Furthermore, the ductility of copper means it can also be applied onto curved planes. Microsoft ® Corporation made good use of this capability when developing a touchscreen for its Envisioning Lab (at the corporation’s global headquarters in Redmond, WA). A wrap-around ZYBRID® touch sensor was supplied for its conceptual 10 display multi-monitor workstation, called the Spatial Desk, operated through a single PCT touch-enabled surface and used to demonstrate the latest Microsoft technologies to key customers.

With a choice of materials and of mutual or self-capacitive sensing p-cap methodologies, OEM interface designers have a toolkit at their disposal that allows them to create a touch screen for any application, depending upon factors such as the deployment environment, touch performance, physical screen size and volume required.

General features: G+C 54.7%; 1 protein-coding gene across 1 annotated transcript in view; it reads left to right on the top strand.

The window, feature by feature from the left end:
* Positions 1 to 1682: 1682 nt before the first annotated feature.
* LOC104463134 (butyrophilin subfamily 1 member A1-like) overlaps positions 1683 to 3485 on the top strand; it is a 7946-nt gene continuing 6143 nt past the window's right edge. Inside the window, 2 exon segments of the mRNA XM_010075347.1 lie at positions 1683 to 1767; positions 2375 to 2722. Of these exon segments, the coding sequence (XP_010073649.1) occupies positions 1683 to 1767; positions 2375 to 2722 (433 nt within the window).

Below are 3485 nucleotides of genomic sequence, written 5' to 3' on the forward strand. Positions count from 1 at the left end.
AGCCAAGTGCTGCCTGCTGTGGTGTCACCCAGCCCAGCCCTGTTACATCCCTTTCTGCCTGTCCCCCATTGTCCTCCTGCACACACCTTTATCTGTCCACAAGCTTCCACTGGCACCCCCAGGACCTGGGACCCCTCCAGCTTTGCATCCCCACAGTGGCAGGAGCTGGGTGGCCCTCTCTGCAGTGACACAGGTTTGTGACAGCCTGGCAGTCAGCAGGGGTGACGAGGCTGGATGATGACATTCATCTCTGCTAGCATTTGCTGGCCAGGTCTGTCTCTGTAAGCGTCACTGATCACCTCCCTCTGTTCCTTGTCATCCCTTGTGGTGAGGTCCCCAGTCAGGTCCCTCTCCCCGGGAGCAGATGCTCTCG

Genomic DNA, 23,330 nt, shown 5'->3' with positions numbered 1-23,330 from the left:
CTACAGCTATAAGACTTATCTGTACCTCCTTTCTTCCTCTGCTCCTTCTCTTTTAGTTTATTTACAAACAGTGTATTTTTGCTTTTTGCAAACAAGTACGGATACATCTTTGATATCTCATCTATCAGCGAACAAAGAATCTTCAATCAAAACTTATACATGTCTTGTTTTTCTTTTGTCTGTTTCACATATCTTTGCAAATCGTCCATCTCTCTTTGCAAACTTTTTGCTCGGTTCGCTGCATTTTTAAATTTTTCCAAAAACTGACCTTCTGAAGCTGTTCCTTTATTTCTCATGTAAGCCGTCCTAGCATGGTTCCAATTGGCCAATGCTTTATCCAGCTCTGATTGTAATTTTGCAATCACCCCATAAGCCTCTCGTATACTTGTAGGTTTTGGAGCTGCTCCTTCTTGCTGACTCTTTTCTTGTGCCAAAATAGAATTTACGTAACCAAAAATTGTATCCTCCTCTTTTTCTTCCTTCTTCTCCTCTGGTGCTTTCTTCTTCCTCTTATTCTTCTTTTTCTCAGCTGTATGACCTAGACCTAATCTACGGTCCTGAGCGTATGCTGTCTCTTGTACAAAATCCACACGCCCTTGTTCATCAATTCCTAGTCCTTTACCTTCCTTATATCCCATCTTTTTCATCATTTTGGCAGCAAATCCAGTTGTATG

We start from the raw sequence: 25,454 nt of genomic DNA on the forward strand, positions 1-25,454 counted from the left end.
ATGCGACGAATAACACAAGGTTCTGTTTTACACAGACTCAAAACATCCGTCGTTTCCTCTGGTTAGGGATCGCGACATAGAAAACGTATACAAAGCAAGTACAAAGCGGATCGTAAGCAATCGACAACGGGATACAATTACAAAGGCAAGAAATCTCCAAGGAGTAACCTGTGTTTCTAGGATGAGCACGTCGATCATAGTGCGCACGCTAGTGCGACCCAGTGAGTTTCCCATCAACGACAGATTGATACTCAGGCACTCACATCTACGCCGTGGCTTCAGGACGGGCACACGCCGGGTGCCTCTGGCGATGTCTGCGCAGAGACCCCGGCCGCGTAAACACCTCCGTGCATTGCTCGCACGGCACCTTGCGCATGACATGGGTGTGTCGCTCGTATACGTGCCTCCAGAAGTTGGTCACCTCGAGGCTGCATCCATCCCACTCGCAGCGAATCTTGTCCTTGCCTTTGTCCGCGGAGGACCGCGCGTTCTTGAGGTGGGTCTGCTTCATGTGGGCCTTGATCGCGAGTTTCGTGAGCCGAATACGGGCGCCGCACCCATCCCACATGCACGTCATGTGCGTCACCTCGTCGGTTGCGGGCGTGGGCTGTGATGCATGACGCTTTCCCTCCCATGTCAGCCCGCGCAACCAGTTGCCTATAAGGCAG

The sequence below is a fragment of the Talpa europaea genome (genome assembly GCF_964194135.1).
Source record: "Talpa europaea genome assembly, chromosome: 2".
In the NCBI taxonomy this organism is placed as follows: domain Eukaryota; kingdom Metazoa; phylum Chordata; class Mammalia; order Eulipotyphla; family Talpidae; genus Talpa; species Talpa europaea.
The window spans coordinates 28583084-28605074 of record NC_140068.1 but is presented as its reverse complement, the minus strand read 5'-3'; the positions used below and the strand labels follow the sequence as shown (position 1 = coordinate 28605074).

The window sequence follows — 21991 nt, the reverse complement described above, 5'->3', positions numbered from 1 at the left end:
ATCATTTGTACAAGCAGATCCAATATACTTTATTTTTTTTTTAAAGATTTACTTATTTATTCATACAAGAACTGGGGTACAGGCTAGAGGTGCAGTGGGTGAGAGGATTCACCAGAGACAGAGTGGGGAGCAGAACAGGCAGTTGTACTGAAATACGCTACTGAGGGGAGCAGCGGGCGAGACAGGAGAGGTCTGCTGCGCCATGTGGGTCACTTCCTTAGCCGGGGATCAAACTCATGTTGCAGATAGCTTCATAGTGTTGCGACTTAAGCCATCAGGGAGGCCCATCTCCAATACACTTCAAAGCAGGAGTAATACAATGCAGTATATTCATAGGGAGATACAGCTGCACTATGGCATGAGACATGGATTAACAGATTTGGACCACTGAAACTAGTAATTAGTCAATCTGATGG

An example of an unusual application solved by p-cap sensing occurred when advanced user interface specialist Sunvision Technology was asked to create interactive dining tables for exclusive Taipei restaurant Mojo. For this project, it was necessary to make the wooden tables touch sensitive. This required a technology with extremely high levels of Z-axis sensitivity and the capability to detect touch through the wooden surface of the dining table. With this challenging brief, Sunvision chose to embed Zytronic’s 22-inch ZYBRID PCT sensors behind each table top, linking each to a computer-controlled projector mounted above the table presenting interactive menus on the touch-enabled surface. With the touch sensors hidden from view, when coupled with software specifically written for Mojo by Sunvision, diners are now able to interact with projected images, scrolling through dining options, placing orders, playing games and messaging diners at other tables.